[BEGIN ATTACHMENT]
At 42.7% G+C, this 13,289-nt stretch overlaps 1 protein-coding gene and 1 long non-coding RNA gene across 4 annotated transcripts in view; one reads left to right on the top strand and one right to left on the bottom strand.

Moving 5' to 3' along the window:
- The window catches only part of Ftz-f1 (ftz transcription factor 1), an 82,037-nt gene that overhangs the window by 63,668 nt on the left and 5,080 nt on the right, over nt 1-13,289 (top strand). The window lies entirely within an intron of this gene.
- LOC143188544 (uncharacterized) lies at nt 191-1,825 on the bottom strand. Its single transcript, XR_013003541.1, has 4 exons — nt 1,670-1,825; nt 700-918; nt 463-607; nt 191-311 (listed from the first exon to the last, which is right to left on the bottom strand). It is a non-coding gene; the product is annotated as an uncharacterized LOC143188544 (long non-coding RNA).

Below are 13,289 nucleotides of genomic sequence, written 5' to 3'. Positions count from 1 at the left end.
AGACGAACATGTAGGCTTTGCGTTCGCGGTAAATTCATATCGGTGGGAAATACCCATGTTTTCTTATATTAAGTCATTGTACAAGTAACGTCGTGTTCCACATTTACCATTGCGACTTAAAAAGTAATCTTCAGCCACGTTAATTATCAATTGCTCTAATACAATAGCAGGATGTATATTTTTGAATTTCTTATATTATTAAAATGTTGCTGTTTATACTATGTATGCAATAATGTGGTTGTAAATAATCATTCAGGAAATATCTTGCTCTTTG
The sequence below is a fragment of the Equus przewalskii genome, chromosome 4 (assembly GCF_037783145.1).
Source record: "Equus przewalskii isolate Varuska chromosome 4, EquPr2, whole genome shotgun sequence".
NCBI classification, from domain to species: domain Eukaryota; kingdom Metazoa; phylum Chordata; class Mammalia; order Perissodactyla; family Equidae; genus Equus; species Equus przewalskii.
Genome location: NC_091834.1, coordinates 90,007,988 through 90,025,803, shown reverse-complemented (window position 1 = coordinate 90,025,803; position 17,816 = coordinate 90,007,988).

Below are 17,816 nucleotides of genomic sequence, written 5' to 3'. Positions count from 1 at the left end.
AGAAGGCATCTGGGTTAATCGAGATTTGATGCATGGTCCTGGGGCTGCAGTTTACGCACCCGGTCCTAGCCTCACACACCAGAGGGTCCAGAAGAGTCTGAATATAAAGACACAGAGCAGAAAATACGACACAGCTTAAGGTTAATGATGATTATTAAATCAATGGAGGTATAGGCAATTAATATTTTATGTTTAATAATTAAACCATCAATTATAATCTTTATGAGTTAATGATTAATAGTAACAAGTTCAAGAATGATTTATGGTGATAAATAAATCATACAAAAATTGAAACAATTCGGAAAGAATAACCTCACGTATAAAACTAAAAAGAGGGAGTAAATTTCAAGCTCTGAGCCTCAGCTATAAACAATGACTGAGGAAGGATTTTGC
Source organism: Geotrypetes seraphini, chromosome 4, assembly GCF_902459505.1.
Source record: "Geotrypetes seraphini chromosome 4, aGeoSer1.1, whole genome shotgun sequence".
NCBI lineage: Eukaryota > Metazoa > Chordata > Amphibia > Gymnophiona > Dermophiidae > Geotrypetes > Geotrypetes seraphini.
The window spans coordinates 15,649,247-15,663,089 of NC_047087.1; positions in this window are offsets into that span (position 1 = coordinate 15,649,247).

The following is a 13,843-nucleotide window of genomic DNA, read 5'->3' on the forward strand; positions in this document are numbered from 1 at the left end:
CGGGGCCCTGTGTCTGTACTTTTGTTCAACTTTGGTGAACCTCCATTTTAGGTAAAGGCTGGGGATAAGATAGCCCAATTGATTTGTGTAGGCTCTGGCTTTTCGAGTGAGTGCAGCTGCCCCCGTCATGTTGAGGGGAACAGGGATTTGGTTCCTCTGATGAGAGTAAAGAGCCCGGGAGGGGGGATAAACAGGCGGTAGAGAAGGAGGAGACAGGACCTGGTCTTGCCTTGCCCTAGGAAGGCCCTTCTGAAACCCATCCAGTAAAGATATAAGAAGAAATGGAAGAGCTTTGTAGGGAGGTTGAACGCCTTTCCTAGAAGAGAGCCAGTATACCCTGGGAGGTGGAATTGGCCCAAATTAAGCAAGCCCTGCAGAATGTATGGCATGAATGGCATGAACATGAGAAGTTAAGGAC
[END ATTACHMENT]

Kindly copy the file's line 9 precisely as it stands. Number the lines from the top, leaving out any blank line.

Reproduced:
NCBI classification, from domain to species: domain Eukaryota; kingdom Metazoa; phylum Chordata; class Mammalia; order Perissodactyla; family Equidae; genus Equus; species Equus przewalskii.